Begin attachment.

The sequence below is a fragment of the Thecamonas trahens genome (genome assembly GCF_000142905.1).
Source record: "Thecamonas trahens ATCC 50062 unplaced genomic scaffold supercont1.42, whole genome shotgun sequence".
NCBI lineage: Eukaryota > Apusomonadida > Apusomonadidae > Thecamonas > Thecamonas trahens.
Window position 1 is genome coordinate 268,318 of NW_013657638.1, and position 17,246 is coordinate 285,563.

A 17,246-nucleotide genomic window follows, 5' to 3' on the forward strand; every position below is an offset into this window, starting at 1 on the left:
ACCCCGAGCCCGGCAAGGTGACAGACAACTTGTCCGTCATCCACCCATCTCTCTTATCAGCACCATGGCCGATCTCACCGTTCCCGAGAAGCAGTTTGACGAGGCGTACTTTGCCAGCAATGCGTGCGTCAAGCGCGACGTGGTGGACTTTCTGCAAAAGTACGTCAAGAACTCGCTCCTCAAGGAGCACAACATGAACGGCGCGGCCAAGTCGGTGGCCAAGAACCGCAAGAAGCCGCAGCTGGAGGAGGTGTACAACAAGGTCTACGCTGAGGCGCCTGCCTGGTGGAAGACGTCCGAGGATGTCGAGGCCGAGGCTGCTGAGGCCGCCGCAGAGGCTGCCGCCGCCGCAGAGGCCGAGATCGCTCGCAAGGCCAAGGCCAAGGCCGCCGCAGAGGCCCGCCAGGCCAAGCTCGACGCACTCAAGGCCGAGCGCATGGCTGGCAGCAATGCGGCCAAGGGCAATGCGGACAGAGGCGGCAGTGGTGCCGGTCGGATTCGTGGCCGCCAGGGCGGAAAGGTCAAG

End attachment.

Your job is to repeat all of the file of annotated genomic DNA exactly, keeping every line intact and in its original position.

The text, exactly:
The sequence below is a fragment of the Thecamonas trahens genome (genome assembly GCF_000142905.1).
Source record: "Thecamonas trahens ATCC 50062 unplaced genomic scaffold supercont1.42, whole genome shotgun sequence".
NCBI lineage: Eukaryota > Apusomonadida > Apusomonadidae > Thecamonas > Thecamonas trahens.
Window position 1 is genome coordinate 268,318 of NW_013657638.1, and position 17,246 is coordinate 285,563.

A 17,246-nucleotide genomic window follows, 5' to 3' on the forward strand; every position below is an offset into this window, starting at 1 on the left:
ACCCCGAGCCCGGCAAGGTGACAGACAACTTGTCCGTCATCCACCCATCTCTCTTATCAGCACCATGGCCGATCTCACCGTTCCCGAGAAGCAGTTTGACGAGGCGTACTTTGCCAGCAATGCGTGCGTCAAGCGCGACGTGGTGGACTTTCTGCAAAAGTACGTCAAGAACTCGCTCCTCAAGGAGCACAACATGAACGGCGCGGCCAAGTCGGTGGCCAAGAACCGCAAGAAGCCGCAGCTGGAGGAGGTGTACAACAAGGTCTACGCTGAGGCGCCTGCCTGGTGGAAGACGTCCGAGGATGTCGAGGCCGAGGCTGCTGAGGCCGCCGCAGAGGCTGCCGCCGCCGCAGAGGCCGAGATCGCTCGCAAGGCCAAGGCCAAGGCCGCCGCAGAGGCCCGCCAGGCCAAGCTCGACGCACTCAAGGCCGAGCGCATGGCTGGCAGCAATGCGGCCAAGGGCAATGCGGACAGAGGCGGCAGTGGTGCCGGTCGGATTCGTGGCCGCCAGGGCGGAAAGGTCAAG